Studies show that optimum exercise intensity for fitness improvement is in the range of about 60% to 90% of maximum heart rate. Of course, the fitter you are, the higher the appropriate exercise intensity. Untrained individuals begin to improve at about 50% of max heart rate.
OKAY, HERE IS AN ISSUE THAT CALLS FOR SOME SIFTING OF FACTS FROM FICTION, OR AT THE VERY LEAST, POINTING OUT UNRELIABLE DATA.
This theory surmises that your maximum heart rate is about 220 minus your age. The figures above are averages, so you should use them as "general" guidelines at best.
The actual equation, then, is 220 - age x target heart rate. For example: A 28-year-old wanting to do 85% intensity would go for a heart rate of about 163 BPM (beats per minute) and about 27 BPM for a 10-second count.
Note: Some high blood pressure medications lower the maximum heart rate and thus the target zone rate. If you're taking such meds, call your doctor to see if you need to use a lower target heart rate.
BIG HONKIN' NEWS FLASH: There is a great deal of controversy over the 220-minus-age theory. Here it is in a nutshell: It overestimates the maximum rate in young adults, does a pretty good job for people who are around 40 years old, and then increasingly underestimates the maximum rate as people get older.
The lazy (and my favorite) way to get your THR is to simply go to
and click on Find your ideal heart rate zone...under Fitness Tools & Resources in the lower right hand corner on the page. You should check out that whole section on CARDIORESPIRATORY FITNESS while you are there. Or if you just want your target heart rate, scroll down to the Calculate your Heart Rate section and enter your info in the calculator and voila...there's your THR.
So, how do we know what our heart rate max is, and once we know what we are aiming for, what is the best way to measure it, you ask?
My advice as a fitness professional is use the 220-minus-age numbers with caution and experiment with other strategies for finding your max heart rate and desired target heart rate, because everybody's is different. Use a combination of THR (target heart rate), the RPE (ratings of perceived exertion), and common sense when exercising and you should be able to find "your" best training zone.
NOTE: If you are in the habit of trusting the built-in heart rate monitor on your favorite piece of cardio equipment, you may want to give it an accuracy test by checking your heart rate manually and comparing the numbers. Many times these are inaccurate and should not be solely relied upon for monitoring your intensity.
In summary, you will want to check your pulse every so often while exercising and try to assess on a scale of 1-10 how hard you are working and compare it to what the chart says your heart rate should be and alter your intensity accordingly, trying to stay in what you think is "your" zone.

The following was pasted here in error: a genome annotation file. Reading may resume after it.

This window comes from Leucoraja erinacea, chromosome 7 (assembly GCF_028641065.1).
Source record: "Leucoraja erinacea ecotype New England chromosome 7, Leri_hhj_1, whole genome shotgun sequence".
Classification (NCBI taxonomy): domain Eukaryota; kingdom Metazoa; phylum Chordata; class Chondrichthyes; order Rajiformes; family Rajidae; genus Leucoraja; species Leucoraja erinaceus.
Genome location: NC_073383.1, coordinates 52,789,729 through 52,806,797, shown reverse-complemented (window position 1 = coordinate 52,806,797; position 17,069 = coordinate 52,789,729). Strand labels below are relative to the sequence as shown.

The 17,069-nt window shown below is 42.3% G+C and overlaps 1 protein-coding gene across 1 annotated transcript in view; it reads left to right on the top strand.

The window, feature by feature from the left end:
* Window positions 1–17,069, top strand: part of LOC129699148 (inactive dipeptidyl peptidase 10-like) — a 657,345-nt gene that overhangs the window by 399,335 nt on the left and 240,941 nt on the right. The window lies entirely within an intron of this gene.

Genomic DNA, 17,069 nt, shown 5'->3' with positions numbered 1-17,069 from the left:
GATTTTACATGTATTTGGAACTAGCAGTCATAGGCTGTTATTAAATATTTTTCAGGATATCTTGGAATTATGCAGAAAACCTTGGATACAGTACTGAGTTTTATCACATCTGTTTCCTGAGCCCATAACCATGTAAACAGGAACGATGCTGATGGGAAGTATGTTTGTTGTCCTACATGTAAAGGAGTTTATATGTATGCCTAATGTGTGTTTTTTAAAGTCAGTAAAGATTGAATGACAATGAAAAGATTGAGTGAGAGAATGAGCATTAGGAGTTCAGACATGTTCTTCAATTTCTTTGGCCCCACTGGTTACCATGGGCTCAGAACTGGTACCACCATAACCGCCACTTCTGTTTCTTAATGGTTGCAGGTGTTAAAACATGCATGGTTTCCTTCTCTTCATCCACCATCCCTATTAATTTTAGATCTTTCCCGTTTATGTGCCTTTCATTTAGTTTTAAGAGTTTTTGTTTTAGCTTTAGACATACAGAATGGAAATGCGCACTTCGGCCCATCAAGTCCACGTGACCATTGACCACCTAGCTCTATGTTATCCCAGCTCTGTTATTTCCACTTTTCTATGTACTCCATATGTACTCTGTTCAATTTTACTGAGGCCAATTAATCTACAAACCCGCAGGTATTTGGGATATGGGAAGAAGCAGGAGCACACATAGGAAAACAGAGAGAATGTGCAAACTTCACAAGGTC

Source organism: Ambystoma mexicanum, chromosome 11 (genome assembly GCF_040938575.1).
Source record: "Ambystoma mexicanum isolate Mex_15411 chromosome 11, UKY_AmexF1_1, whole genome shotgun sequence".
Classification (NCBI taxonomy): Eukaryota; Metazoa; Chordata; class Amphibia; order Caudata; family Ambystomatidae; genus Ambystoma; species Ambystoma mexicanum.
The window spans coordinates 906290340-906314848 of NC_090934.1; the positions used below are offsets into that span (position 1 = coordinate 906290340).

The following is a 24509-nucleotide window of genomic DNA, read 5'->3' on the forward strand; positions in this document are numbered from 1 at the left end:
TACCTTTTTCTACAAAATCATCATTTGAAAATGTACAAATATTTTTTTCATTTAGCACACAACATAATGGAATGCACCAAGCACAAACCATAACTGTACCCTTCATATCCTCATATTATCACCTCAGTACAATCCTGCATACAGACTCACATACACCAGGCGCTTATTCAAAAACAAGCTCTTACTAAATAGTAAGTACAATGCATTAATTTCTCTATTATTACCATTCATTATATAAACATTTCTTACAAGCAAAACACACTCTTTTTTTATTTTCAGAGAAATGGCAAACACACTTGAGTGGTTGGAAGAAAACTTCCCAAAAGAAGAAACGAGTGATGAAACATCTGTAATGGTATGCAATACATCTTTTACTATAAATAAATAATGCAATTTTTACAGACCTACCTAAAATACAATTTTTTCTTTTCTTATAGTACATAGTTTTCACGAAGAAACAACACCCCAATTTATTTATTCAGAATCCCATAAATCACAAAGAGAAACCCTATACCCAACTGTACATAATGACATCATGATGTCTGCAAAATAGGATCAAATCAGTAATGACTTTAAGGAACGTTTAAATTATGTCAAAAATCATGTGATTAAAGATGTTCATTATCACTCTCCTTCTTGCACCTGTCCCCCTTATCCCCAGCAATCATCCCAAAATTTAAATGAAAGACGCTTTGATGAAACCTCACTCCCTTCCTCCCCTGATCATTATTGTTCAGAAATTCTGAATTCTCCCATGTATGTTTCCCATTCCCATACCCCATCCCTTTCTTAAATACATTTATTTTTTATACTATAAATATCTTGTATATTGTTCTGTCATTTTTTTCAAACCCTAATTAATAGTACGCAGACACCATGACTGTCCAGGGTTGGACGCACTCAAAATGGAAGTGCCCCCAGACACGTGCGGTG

CHECKING YOUR HEART RATE
To check your heart rate you can find your pulse in 2 different locations.
1)The carotid artery on the side of your neck as my friend, Rachel, is so graciously showing here:
THE TALK TEST
Or…if you aren’t motivated by numbers, you can always check your intensity level by using the talk test. This method entails maintaining an intensity of exercise at which conversation is comfortable. If breathing is labored and difficult, the intensity is too great.
RATINGS OF PERCEIVED EXERTION OR RPE
Yet another way is to use ratings of perceived exertion or RPE. The easiest way to do this is use the 0-10 scale, as shown in the chart below. Using this scale, you should exercise between an RPE of 4 (moderately easy) and an RPE of 5 or 6 (getting challenging and becoming difficult).
HEART RATE MONITORS
Let's not forget to mention the heart rate monitor. This is the easiest method since you don't have to find your pulse or do any math or counting. But, let's face it. Not many of us want to strap on a monitor around our chest, arm, or wrist every time we go for a cardio workout. However, it is a very reliable option, so I thought I'd better mention it.
And one more thing! Be careful not to get into the habit of strolling comfortably along on the treadmill for hours, never challenging your heart barely past the napping stage. I see it all the time in the gym. Come on peeps! We gotta move it to lose it! They don't call it "progressive" training for nothing.
Most importantly, get up and go do your cardio on a regular basis and make sure you are getting into your what?...that's right...all together now...YOUR TARGET HEART RATE ZONE!! Yay...and the crowd goes wild!
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